How could this marriage go wrong with so many supporters (like AVAYA, Brocade, Facebook, Microsoft, Oracle, Qualcomm, RIM, Yahoo)?
Will Sprint and Verizon be the only ones to object? Will Steve Jobs and Apple weigh in at some point?
Anyway, read below for what popped up my inbox this AM.
1) AVAYA, Brocade, Facebook, Microsoft, Oracle, Qualcomm, RIM, Yahoo!: “The challenge of keeping pace with consumer demand and continuing to lead globally in wireless broadband services and products requires that we tackle the issue on multiple fronts. Many policy related efforts will not be able to quickly address near term capacity needs. The FCC must seriously weigh the benefits of this merger and approve it. Such action will help to meet the near term wireless broadband needs of consumers and ensure that we are globally competitive as the world increasingly embraces wireless broadband connectivity.”
2) Sequoia Capital: “From the microchip to the mainframe to the PC to the Internet to mobile computing, venture capital have been an integral part of an economic model that has stimulated growth time-and-time again. The technology start-ups we work with will be a key beneficiary of this more efficient and robust national wireless network. We are in favor of the Commission approving this transaction.”
3) Joint Venture Capitalist Letter (Charles River Ventures, Technology Crossover Ventures, Matrix Partners, Norwest Venture Partners, Radar Partners, Lightspeed Ventures): “Many of the fast-growing companies we invest in are technology firms that would benefit greatly from the combination of AT&T and T-Mobile, a merger that will drive job growth, innovation and economic opportunity through a more efficient and robust national wireless network…By combining the physical infrastructure and spectrum positions of the two companies, the merged entity will be able to accomplish what neither firm can do on its own: namely, deploying a 4G LTE broadband infrastructure to more than 97% of the United States population…This merger represents a critical part of the solution to our spectrum crisis in the United States.”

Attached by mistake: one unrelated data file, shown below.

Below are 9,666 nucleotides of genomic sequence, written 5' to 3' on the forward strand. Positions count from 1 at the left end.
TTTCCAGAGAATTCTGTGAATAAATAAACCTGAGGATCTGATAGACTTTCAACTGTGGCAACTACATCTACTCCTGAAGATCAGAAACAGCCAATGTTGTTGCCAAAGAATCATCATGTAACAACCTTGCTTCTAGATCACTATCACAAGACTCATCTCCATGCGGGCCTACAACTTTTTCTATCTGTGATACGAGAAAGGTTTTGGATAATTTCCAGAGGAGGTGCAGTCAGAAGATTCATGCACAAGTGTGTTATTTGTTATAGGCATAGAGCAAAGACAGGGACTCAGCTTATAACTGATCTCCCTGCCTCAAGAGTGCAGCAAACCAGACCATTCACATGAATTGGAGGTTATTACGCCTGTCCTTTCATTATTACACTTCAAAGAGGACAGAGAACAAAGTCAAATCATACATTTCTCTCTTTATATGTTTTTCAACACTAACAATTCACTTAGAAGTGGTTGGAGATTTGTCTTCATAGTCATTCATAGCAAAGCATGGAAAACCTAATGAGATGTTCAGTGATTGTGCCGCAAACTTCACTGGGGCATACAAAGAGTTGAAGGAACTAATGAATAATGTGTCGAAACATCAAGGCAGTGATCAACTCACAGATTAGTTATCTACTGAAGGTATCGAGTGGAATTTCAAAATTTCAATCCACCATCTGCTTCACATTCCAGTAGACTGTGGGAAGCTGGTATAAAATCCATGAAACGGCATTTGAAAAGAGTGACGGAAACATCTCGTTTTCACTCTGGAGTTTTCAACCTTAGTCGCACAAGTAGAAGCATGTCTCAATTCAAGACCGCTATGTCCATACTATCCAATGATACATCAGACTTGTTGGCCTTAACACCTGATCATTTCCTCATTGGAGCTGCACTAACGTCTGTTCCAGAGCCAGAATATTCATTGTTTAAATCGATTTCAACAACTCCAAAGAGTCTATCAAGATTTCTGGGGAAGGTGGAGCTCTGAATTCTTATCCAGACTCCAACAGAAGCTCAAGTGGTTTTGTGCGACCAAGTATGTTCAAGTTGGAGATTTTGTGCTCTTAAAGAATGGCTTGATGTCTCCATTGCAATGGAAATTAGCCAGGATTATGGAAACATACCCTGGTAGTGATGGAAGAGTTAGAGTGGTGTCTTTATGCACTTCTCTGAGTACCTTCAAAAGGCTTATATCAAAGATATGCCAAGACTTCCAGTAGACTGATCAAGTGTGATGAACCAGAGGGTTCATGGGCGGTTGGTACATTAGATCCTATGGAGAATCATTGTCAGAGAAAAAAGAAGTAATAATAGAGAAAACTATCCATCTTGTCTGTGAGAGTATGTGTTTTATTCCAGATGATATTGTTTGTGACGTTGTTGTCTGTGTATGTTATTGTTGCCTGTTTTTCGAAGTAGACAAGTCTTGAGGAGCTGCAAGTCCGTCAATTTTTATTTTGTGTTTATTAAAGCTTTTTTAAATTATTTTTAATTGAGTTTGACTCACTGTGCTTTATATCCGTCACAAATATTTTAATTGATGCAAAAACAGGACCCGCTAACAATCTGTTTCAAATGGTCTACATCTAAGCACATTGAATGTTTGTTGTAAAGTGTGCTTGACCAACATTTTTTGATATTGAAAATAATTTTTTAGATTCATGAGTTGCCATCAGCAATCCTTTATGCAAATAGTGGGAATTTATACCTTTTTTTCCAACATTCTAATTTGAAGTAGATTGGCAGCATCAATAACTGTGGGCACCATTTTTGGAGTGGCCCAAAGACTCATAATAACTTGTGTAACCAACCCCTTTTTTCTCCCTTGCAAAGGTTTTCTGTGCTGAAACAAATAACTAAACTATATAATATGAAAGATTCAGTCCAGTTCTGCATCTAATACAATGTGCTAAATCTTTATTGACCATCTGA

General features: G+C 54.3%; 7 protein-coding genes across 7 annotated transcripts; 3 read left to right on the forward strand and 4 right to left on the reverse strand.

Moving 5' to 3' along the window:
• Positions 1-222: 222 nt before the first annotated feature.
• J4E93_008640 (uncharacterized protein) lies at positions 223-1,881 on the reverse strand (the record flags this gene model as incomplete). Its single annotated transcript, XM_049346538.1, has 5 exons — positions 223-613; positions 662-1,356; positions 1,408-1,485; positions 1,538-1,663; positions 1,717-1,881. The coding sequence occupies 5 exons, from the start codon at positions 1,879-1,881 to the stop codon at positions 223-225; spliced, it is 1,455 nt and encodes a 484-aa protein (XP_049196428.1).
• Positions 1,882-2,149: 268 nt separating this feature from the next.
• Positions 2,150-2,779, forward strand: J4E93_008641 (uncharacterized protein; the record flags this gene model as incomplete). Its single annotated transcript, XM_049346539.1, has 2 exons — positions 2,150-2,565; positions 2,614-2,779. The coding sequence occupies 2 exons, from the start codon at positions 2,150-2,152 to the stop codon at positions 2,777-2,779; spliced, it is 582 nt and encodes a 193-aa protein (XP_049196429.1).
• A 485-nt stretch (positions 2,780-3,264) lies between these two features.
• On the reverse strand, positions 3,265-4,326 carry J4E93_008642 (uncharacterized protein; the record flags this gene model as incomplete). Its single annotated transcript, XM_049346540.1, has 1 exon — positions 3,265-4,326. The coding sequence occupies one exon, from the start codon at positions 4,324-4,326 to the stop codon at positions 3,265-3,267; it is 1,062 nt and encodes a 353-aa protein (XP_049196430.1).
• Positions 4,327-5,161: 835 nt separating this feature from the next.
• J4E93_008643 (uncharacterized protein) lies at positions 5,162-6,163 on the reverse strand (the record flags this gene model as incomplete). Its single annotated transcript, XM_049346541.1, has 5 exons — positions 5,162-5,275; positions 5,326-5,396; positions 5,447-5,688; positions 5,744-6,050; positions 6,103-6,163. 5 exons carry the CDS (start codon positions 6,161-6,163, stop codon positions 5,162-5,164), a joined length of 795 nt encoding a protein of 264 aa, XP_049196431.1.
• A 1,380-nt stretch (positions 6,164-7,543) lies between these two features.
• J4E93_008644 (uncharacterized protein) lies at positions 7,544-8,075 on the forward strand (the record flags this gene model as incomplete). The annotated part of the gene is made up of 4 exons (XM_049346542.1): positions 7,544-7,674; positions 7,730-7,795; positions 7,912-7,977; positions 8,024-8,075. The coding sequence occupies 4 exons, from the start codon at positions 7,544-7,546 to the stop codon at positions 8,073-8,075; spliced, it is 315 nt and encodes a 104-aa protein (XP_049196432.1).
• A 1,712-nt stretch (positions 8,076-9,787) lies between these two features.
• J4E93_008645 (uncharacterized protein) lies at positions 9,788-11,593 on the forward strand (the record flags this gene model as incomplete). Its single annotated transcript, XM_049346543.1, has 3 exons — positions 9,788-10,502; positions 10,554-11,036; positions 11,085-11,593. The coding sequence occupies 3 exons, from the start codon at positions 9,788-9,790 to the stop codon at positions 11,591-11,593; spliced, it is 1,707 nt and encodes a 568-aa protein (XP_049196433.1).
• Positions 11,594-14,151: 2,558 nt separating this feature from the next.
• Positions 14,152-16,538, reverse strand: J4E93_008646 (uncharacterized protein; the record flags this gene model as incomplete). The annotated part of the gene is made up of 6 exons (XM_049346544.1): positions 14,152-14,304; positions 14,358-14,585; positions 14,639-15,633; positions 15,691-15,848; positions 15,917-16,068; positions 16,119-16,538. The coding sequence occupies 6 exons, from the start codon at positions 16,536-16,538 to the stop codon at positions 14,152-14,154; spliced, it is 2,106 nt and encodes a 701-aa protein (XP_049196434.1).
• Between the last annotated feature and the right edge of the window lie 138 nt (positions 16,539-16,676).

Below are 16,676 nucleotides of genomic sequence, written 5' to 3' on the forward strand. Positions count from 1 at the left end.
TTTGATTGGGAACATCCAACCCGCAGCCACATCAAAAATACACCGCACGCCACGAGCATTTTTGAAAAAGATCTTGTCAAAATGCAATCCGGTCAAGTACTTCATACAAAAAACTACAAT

4) Kleiner Perkins Caulfield & Byers: “This commitment would help millions of Americans throughout the United States gain access to a network that can support innovative technologies, applications and devices….We are in favor of the Commission approving this transaction”
5) Information Technology Industry Council (ITI): “Unfortunately, even if Congress were to act today, consumers would not experience the benefits of making new spectrum available for at least five years. Which is why a combined AT&T/T-Mobile has some real appeal for many. The new entity would likely result in meaningful near and long-term improvements to the nation’s networks…The Internet, and Americans’ ability to access it from almost anywhere, has been one of the greatest drivers of our economy. Supporting initiatives that will increase infrastructure investment and enable even greater access to the Internet whether it’s over a wired or wireless connection is smart public policy, smart economic policy, and smart consumer policy. Our nation needs more spectrum, more investment, and broader adoption and accessibility.”